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Unformatted text preview: Relational Algebra and Calculus 43 ( CE 3 = CE 4 CA 1 = CA 4 CA 2 = CA 4 CA 3 = CA 4)))) } SQL SELECT C1.eid FROM Certified C1, Certified C2, Certified C3 WHERE (C1.eid = C2.eid AND C2.eid = C3.eid AND C1.aid = C2.aid AND C2.aid = C3.aid AND C3.aid = C1.aid) EXCEPT SELECT C4.eid FROM Certified C4, Certified C5, Certified C6, Certified C7, WHERE (C4.eid = C5.eid AND C5.eid = C6.eid AND C6.eid = C7.eid AND C4.aid = C5.aid AND C4.aid = C6.aid AND C4.aid = C7.aid AND C5.aid = C6.aid AND C5.aid = C7.aid AND C6.aid = C7.aid ) This could also be done in SQL using COUNT. 10. This cannot be expressed in relational algebra (or calculus) because there is no operator to sum values. The query can however be expressed in SQL as follows: SELECT SUM (E.salaries) FROM Employees E 11. This cannot be expressed in relational algebra or relational calculus or SQL. The problem is that there is no restriction on the number of intermediate ights. All of the query methods could find if there was a ight directly from Madison to...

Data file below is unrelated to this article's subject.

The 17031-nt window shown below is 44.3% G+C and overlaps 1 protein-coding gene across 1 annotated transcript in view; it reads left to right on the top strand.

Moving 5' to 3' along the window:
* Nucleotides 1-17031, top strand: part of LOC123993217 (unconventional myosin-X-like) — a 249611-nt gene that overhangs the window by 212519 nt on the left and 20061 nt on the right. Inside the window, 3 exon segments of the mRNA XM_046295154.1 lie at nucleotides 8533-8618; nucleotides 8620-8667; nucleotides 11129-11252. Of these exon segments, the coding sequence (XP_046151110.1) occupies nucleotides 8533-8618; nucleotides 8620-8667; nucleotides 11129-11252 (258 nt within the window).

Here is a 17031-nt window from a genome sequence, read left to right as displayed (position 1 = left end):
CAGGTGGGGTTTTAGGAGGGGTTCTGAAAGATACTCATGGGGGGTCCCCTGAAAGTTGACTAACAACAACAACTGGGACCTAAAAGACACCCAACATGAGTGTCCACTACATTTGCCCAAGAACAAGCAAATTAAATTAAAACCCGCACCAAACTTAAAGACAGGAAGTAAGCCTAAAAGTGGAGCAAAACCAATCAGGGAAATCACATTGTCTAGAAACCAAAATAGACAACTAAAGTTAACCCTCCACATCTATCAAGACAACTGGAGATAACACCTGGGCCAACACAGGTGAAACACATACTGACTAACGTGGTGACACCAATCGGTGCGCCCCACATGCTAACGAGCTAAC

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This note was uploaded on 01/17/2012 for the course EGN 4302 taught by Professor Dr.vishak during the Fall '12 term at University of Central Florida.
- Fall '12